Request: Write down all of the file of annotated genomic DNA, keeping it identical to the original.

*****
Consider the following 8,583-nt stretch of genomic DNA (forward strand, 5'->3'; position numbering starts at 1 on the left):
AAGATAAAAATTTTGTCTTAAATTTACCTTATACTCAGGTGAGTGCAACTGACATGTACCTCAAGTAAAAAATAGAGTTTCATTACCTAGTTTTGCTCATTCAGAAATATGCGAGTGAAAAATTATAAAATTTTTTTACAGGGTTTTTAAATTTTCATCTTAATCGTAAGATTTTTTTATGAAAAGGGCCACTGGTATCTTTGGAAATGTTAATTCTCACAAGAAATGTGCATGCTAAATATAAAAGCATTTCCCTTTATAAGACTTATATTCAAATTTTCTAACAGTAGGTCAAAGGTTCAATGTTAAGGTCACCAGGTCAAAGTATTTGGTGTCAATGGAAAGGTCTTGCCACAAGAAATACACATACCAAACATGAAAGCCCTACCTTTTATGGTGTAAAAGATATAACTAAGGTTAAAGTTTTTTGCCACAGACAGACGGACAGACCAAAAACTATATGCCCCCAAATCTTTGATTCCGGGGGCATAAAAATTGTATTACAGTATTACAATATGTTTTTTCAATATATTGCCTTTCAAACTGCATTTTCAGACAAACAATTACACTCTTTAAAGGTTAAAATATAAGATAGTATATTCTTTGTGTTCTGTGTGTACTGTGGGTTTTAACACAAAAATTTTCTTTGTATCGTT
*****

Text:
Consider the following 8,583-nt stretch of genomic DNA (forward strand, 5'->3'; position numbering starts at 1 on the left):
AAGATAAAAATTTTGTCTTAAATTTACCTTATACTCAGGTGAGTGCAACTGACATGTACCTCAAGTAAAAAATAGAGTTTCATTACCTAGTTTTGCTCATTCAGAAATATGCGAGTGAAAAATTATAAAATTTTTTTACAGGGTTTTTAAATTTTCATCTTAATCGTAAGATTTTTTTATGAAAAGGGCCACTGGTATCTTTGGAAATGTTAATTCTCACAAGAAATGTGCATGCTAAATATAAAAGCATTTCCCTTTATAAGACTTATATTCAAATTTTCTAACAGTAGGTCAAAGGTTCAATGTTAAGGTCACCAGGTCAAAGTATTTGGTGTCAATGGAAAGGTCTTGCCACAAGAAATACACATACCAAACATGAAAGCCCTACCTTTTATGGTGTAAAAGATATAACTAAGGTTAAAGTTTTTTGCCACAGACAGACGGACAGACCAAAAACTATATGCCCCCAAATCTTTGATTCCGGGGGCATAAAAATTGTATTACAGTATTACAATATGTTTTTTCAATATATTGCCTTTCAAACTGCATTTTCAGACAAACAATTACACTCTTTAAAGGTTAAAATATAAGATAGTATATTCTTTGTGTTCTGTGTGTACTGTGGGTTTTAACACAAAAATTTTCTTTGTATCGTT